Your daughter has started college. She spends her first winter break at her roommate’s family’s home in Vermont and suffers a concussion on the ski slopes. As you try to talk to the doctor treating her, you learn that since she’s 18, you have no right to any medical information about her without her consent, which she can’t give since she’s heavily sedated.
It doesn’t matter that she’s on your insurance policy or that you paid for that ski vacation. As one attorney says, “Once a child turns 18, the child is legally a stranger to you.”
That’s because of the Health Insurance Portability and Accountability Act (HIPAA), and specifically, the Privacy Rule in that law. Once a child becomes a legal adult (which is 18 in most states, including Indiana), their privacy is protected — even from their parents.
Sometimes doctors decide that it’s in their patient’s best interests to disclose protected information to a family member without authorization. However, most don’t want to risk being cited for a HIPAA violation — particularly if they don’t know the family.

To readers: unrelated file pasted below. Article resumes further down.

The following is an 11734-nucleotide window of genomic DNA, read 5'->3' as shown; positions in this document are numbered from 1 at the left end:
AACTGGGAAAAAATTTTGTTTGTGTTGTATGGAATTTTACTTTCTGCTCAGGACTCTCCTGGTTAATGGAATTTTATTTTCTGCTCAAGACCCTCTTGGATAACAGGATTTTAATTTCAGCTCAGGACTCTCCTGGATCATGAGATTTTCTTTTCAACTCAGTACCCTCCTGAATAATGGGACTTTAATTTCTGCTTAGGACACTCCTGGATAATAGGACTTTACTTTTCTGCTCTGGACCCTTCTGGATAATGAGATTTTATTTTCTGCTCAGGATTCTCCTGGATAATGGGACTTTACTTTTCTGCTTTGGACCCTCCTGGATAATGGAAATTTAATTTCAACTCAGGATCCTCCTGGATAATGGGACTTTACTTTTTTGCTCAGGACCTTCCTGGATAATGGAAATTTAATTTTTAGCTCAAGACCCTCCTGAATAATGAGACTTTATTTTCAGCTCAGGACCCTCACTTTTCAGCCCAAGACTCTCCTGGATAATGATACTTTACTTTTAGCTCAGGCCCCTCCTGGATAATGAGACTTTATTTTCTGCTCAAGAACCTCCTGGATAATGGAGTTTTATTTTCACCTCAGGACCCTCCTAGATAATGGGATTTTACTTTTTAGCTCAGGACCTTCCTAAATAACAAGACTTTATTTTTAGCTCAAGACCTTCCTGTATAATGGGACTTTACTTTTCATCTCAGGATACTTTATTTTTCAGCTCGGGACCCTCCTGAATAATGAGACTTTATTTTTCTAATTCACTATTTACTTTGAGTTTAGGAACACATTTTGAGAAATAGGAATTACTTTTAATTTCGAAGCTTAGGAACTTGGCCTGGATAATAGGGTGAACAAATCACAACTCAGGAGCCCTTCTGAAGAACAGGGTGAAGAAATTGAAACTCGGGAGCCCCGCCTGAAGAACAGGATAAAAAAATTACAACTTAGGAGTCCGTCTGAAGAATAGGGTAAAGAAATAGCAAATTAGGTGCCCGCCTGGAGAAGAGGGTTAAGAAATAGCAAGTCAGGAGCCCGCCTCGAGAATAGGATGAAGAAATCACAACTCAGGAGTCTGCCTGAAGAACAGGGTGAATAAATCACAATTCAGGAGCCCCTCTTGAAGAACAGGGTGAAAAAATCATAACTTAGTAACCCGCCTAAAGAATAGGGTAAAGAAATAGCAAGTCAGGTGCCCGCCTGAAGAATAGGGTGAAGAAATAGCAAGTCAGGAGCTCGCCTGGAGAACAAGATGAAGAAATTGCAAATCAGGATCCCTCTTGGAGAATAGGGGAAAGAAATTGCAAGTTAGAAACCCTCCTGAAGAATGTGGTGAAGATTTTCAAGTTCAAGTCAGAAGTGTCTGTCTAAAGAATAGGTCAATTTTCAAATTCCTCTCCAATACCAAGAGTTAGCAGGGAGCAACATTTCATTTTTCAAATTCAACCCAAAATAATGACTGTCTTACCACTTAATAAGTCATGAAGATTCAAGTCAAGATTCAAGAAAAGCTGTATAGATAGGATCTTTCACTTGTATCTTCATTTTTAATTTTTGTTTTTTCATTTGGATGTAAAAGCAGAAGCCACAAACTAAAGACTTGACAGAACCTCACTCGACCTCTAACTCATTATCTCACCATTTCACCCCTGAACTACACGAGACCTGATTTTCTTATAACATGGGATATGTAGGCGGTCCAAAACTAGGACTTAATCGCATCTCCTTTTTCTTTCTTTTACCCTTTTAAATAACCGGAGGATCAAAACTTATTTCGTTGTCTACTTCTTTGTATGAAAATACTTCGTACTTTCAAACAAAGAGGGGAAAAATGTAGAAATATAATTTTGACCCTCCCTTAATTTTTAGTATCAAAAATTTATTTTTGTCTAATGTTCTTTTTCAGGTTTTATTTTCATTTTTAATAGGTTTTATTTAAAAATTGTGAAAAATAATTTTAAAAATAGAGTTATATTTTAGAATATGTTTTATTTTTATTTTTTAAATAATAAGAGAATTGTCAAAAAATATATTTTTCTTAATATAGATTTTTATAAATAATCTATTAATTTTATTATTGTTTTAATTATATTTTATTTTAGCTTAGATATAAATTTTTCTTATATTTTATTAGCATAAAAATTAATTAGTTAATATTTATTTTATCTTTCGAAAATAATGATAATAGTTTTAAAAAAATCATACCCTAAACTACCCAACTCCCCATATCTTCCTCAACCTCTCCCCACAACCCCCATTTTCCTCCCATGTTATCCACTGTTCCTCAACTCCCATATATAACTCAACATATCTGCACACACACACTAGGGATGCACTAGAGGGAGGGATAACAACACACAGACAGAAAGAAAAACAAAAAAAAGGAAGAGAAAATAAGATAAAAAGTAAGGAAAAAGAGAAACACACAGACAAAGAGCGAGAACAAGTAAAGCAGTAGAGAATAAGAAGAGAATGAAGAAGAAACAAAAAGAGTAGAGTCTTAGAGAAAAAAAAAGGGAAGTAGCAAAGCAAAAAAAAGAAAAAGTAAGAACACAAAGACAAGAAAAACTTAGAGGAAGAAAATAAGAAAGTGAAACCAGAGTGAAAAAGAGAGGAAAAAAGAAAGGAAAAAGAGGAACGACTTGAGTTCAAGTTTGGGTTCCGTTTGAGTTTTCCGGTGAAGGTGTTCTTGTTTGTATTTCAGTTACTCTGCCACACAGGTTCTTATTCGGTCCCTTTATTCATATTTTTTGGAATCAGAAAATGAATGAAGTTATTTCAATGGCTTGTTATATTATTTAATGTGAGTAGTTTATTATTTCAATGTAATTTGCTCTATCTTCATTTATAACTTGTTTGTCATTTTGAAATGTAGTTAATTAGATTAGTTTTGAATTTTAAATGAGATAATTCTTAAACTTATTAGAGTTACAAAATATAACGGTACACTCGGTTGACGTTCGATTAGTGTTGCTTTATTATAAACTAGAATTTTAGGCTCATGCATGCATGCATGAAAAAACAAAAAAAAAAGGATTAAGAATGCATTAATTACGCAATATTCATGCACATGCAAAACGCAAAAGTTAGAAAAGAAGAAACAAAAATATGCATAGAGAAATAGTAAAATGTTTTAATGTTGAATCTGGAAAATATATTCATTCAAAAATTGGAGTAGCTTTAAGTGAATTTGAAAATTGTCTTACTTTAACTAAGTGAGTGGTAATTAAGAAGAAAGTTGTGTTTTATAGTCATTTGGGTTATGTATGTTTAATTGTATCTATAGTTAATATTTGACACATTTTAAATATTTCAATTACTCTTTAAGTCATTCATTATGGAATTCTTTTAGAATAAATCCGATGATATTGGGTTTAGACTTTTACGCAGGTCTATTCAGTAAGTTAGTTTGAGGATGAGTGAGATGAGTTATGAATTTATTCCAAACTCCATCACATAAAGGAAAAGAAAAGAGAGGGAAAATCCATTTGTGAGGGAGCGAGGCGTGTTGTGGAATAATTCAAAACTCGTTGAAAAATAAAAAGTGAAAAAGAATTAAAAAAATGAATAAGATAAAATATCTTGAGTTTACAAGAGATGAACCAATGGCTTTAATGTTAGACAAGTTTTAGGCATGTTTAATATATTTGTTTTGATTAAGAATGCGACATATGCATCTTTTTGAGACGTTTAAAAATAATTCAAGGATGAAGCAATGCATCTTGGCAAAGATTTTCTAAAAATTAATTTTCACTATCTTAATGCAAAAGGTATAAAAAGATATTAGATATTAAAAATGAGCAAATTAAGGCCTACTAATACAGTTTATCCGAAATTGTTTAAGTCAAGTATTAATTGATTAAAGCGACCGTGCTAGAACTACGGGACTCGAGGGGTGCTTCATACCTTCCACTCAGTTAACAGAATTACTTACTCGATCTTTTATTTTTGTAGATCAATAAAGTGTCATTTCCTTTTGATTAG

You can prevent a scenario like the one above by having your child put a couple of documents traditionally associated with estate planning in place when they turn 18:
HIPAA authorization: This allows medical providers to give health care information to the designated person(s). If someone is concerned that this will give their parents access to information they don’t want them to have, they can stipulate that information regarding sex, drug use or other areas can’t be disclosed.
Health care power of attorney (POA): This gives others the authority to make medical decisions for a person if they’re unable to speak for themselves. If your child is involved in a serious accident and in a coma, the health care POA will allow you (or whomever they designate) to provide directions to their medical team.
If your child goes to college in another state, it’s wise to have the appropriate forms for that state as well as for Indiana. It’s a good idea for your child and you to keep the signed documents on your phones or at least where they’re easily accessible.
Your estate planning attorney can help you and your child put these documents in place. Like many legal documents, you hope you’ll never need them. However, knowing that you have them can give you peace of mind.